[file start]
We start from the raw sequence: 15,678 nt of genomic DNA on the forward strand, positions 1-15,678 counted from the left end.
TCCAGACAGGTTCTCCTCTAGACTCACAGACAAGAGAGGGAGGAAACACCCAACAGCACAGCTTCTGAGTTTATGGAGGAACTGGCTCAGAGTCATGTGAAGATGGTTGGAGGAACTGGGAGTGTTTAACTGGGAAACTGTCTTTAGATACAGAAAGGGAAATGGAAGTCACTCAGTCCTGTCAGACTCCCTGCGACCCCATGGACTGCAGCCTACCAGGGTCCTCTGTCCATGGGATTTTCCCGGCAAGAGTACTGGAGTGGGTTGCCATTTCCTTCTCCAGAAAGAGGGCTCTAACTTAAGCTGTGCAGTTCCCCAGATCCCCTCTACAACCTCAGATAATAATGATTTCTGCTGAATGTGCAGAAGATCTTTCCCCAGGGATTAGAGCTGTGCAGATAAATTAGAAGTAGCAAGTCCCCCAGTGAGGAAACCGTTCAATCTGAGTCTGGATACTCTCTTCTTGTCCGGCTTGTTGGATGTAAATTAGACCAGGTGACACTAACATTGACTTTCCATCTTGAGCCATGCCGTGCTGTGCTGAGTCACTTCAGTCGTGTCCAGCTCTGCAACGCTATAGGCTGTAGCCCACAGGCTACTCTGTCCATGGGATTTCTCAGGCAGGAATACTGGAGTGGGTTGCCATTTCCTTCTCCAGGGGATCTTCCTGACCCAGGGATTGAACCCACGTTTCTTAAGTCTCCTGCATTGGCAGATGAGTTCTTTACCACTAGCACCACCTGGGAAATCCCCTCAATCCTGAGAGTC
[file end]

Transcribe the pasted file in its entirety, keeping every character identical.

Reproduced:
We start from the raw sequence: 15,678 nt of genomic DNA on the forward strand, positions 1-15,678 counted from the left end.
TCCAGACAGGTTCTCCTCTAGACTCACAGACAAGAGAGGGAGGAAACACCCAACAGCACAGCTTCTGAGTTTATGGAGGAACTGGCTCAGAGTCATGTGAAGATGGTTGGAGGAACTGGGAGTGTTTAACTGGGAAACTGTCTTTAGATACAGAAAGGGAAATGGAAGTCACTCAGTCCTGTCAGACTCCCTGCGACCCCATGGACTGCAGCCTACCAGGGTCCTCTGTCCATGGGATTTTCCCGGCAAGAGTACTGGAGTGGGTTGCCATTTCCTTCTCCAGAAAGAGGGCTCTAACTTAAGCTGTGCAGTTCCCCAGATCCCCTCTACAACCTCAGATAATAATGATTTCTGCTGAATGTGCAGAAGATCTTTCCCCAGGGATTAGAGCTGTGCAGATAAATTAGAAGTAGCAAGTCCCCCAGTGAGGAAACCGTTCAATCTGAGTCTGGATACTCTCTTCTTGTCCGGCTTGTTGGATGTAAATTAGACCAGGTGACACTAACATTGACTTTCCATCTTGAGCCATGCCGTGCTGTGCTGAGTCACTTCAGTCGTGTCCAGCTCTGCAACGCTATAGGCTGTAGCCCACAGGCTACTCTGTCCATGGGATTTCTCAGGCAGGAATACTGGAGTGGGTTGCCATTTCCTTCTCCAGGGGATCTTCCTGACCCAGGGATTGAACCCACGTTTCTTAAGTCTCCTGCATTGGCAGATGAGTTCTTTACCACTAGCACCACCTGGGAAATCCCCTCAATCCTGAGAGTC